Thursday, April 7, 2011

How the Might Fall - Review

How the Mighty Fall: And Why Some Companies Never Give In

By: James C Collins

Publication: May 19th 2009 by JimCollins

240 pages

Genre: Non-fiction, Business, Leadership, Self-Help

Source: Personal Library

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Goodreads description--Decline can be avoided.

Decline can be detected.

Decline can be reversed.

Amidst the desolate landscape of fallen great companies, Jim Collins began to wonder: How do the mighty fall? Can decline be detected early and avoided? How far can a company fall before the path toward doom becomes inevitable and unshakable? How can companies reverse course?

In How the Mighty Fall, Collins confronts these questions, offering leaders the well-founded hope that they can learn how to stave off decline and, if they find themselves falling, reverse their course. Collins' research project—more than four years in duration—uncovered five step-wise stages of decline:

Stage 1: Hubris Born of Success

Stage 2: Undisciplined Pursuit of More

Stage 3: Denial of Risk and Peril

Stage 4: Grasping for Salvation

Stage 5: Capitulation to Irrelevance or Death

By understanding these stages of decline, leaders can substantially reduce their chances of falling all the way to the bottom.

Great companies can stumble, badly, and recover.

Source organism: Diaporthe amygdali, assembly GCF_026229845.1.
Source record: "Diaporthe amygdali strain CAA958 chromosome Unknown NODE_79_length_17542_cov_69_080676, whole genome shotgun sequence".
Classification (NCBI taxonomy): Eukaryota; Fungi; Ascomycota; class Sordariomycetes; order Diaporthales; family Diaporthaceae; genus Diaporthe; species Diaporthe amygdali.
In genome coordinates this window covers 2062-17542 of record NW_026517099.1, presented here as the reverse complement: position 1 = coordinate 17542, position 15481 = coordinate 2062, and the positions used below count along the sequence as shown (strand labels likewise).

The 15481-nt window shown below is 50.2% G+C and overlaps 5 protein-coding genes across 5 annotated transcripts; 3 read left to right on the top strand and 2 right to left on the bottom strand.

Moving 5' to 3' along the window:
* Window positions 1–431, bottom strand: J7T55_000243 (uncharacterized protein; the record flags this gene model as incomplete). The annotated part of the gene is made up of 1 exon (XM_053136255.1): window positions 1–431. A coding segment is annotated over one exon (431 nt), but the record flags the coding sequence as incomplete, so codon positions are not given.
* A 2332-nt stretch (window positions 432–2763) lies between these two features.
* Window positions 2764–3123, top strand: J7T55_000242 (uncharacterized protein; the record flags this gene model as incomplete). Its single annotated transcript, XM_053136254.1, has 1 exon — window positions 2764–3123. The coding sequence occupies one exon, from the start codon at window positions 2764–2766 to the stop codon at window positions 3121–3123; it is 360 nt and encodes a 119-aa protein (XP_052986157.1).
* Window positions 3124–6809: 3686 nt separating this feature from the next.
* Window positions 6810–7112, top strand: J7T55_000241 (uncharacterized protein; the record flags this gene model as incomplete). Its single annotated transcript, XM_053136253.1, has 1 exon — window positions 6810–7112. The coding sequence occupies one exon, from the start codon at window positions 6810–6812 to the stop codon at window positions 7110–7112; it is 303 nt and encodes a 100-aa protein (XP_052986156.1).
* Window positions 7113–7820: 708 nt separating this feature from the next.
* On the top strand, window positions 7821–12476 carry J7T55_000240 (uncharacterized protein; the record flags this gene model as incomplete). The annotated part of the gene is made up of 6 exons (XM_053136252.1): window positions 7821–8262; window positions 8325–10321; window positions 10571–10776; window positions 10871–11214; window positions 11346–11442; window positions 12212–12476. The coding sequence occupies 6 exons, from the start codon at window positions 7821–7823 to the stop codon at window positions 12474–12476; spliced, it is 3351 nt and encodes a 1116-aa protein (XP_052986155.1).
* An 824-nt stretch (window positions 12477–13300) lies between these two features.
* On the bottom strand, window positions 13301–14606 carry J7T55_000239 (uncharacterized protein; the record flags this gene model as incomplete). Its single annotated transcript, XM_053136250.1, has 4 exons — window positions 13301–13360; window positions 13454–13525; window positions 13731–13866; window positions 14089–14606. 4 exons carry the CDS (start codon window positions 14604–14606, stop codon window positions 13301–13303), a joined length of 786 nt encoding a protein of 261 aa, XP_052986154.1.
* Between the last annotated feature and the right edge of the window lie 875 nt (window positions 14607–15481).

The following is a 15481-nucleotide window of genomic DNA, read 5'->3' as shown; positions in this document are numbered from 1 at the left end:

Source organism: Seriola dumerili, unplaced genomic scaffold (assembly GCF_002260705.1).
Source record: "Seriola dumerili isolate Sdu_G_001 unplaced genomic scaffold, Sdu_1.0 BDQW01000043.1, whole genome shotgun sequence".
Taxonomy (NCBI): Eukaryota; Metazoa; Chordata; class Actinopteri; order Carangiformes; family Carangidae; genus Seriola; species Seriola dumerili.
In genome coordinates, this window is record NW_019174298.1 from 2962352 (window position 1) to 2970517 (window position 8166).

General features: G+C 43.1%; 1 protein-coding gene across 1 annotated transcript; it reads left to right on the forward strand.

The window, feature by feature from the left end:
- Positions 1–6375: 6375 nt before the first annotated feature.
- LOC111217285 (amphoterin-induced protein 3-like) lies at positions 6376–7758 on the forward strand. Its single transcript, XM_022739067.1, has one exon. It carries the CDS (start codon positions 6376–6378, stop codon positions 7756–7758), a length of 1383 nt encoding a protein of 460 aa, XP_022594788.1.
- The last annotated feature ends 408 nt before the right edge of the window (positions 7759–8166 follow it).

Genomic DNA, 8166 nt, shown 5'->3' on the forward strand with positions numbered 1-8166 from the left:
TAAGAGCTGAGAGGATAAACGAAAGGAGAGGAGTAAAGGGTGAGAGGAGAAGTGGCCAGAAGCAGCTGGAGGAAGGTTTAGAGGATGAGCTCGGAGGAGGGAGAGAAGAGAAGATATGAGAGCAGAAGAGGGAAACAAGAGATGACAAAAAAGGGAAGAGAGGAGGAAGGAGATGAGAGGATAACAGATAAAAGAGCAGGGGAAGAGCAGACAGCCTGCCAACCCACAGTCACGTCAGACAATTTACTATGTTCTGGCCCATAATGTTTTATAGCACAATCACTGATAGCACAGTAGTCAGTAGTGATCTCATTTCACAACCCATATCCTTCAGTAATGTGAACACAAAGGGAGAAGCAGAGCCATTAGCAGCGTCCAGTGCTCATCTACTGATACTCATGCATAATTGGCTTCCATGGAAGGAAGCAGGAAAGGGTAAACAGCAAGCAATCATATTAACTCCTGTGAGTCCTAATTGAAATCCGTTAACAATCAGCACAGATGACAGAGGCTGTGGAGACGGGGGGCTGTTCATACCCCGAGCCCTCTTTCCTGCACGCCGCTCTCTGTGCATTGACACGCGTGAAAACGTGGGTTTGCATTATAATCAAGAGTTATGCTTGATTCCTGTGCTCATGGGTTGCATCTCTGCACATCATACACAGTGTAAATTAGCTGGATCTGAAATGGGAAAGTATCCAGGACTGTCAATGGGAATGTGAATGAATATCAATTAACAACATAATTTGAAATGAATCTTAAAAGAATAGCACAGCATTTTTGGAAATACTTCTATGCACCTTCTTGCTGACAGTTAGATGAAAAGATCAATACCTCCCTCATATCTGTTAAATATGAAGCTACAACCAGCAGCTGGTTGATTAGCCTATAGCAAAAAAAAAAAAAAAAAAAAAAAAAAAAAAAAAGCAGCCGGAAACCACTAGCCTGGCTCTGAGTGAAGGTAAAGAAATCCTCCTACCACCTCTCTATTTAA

Every institution, no matter how great, is vulnerable to decline. There is no law of nature that the most powerful will inevitably remain at the top. Anyone can fall and most eventually do. But, as Collins' research emphasizes, some companies do indeed recover—in some cases, coming back even stronger—even after having crashed into the depths of Stage 4.

Decline, it turns out, is largely self-inflicted, and the path to recovery lies largely within our own hands. We are not imprisoned by our circumstances, our history, or even our staggering defeats along the way. As long as we never get entirely knocked out of the game, hope always remains. The mighty can fall, but they can often rise again.

Another excellent business book by Jim Collins. Like Good to Great, I think there are some principles that apply to so much more than business. And in the same way, like Good to Great, I can't rate this as 5 stars because it's not my genre.

This book was really timely for a lot of things I'm going through with my own job. I'd highly suggest it for anyone interested in the workings of an organization. Plus I highly suggest it for anyone who is in a supervisor or managment position. The best we can hope to do is to continually better ourselves. This book is a major tool for managers and those in power. Use it!

Updated: July 7, 2018

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